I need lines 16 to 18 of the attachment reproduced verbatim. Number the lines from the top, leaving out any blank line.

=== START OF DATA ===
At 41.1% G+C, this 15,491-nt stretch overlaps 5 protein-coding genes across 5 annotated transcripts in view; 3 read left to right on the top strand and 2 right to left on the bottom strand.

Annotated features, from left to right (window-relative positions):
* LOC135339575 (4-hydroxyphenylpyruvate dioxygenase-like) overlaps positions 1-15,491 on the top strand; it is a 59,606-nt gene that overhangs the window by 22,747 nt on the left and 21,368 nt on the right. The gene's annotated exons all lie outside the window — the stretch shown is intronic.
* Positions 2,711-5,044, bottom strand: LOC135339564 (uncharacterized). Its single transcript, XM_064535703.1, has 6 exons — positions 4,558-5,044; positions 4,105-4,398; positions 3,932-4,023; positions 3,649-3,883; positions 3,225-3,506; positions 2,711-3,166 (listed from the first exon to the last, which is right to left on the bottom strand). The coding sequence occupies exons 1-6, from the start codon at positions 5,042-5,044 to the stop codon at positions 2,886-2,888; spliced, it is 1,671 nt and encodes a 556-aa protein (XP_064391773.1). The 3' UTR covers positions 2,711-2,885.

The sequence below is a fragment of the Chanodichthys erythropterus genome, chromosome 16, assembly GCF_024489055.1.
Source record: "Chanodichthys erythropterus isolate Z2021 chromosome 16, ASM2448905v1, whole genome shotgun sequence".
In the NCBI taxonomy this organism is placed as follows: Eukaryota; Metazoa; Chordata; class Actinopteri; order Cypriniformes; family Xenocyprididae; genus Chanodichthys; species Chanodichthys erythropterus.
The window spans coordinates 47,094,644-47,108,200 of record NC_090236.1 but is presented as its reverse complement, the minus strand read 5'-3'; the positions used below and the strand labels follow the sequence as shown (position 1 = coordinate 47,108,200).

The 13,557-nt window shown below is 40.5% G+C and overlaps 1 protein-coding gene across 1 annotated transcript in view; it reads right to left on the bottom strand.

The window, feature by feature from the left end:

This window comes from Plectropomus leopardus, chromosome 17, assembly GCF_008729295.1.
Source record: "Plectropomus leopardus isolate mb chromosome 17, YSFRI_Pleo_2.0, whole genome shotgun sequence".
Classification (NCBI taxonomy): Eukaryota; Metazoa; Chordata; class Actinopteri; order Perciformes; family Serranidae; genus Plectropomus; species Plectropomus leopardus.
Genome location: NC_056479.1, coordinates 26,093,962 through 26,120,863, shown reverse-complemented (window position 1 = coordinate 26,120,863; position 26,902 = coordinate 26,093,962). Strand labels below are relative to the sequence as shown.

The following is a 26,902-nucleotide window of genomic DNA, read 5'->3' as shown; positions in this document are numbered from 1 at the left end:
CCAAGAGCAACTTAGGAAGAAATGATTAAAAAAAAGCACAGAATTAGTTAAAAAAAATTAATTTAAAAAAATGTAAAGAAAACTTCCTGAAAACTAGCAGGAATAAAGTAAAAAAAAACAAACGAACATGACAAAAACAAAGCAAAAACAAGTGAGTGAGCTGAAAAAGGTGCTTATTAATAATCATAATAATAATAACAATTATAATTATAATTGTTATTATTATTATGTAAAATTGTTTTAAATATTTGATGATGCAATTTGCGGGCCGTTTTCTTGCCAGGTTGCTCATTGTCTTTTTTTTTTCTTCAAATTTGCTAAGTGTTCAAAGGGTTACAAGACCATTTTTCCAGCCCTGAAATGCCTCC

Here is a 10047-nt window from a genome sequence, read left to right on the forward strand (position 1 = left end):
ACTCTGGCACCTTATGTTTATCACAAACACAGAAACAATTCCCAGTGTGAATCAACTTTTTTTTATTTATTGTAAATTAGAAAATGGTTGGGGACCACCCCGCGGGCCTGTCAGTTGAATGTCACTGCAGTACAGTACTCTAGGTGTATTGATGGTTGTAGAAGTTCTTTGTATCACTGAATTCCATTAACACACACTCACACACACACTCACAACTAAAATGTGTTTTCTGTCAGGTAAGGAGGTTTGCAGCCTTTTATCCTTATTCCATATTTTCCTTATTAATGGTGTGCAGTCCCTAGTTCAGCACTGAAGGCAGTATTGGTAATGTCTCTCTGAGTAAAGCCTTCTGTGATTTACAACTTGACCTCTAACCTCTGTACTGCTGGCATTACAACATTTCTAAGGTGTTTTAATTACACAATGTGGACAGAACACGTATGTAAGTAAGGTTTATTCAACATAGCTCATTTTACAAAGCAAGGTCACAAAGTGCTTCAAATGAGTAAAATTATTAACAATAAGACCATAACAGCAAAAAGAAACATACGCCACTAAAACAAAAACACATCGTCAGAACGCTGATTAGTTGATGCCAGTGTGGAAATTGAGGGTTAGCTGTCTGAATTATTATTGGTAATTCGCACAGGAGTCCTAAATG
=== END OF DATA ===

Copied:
CCAAGAGCAACTTAGGAAGAAATGATTAAAAAAAAGCACAGAATTAGTTAAAAAAAATTAATTTAAAAAAATGTAAAGAAAACTTCCTGAAAACTAGCAGGAATAAAGTAAAAAAAAACAAACGAACATGACAAAAACAAAGCAAAAACAAGTGAGTGAGCTGAAAAAGGTGCTTATTAATAATCATAATAATAATAACAATTATAATTATAATTGTTATTATTATTATGTAAAATTGTTTTAAATATTTGATGATGCAATTTGCGGGCCGTTTTCTTGCCAGGTTGCTCATTGTCTTTTTTTTTTCTTCAAATTTGCTAAGTGTTCAAAGGGTTACAAGACCATTTTTCCAGCCCTGAAATGCCTCC

Here is a 10047-nt window from a genome sequence, read left to right on the forward strand (position 1 = left end):
ACTCTGGCACCTTATGTTTATCACAAACACAGAAACAATTCCCAGTGTGAATCAACTTTTTTTTATTTATTGTAAATTAGAAAATGGTTGGGGACCACCCCGCGGGCCTGTCAGTTGAATGTCACTGCAGTACAGTACTCTAGGTGTATTGATGGTTGTAGAAGTTCTTTGTATCACTGAATTCCATTAACACACACTCACACACACACTCACAACTAAAATGTGTTTTCTGTCAGGTAAGGAGGTTTGCAGCCTTTTATCCTTATTCCATATTTTCCTTATTAATGGTGTGCAGTCCCTAGTTCAGCACTGAAGGCAGTATTGGTAATGTCTCTCTGAGTAAAGCCTTCTGTGATTTACAACTTGACCTCTAACCTCTGTACTGCTGGCATTACAACATTTCTAAGGTGTTTTAATTACACAATGTGGACAGAACACGTATGTAAGTAAGGTTTATTCAACATAGCTCATTTTACAAAGCAAGGTCACAAAGTGCTTCAAATGAGTAAAATTATTAACAATAAGACCATAACAGCAAAAAGAAACATACGCCACTAAAACAAAAACACATCGTCAGAACGCTGATTAGTTGATGCCAGTGTGGAAATTGAGGGTTAGCTGTCTGAATTATTATTGGTAATTCGCACAGGAGTCCTAAATG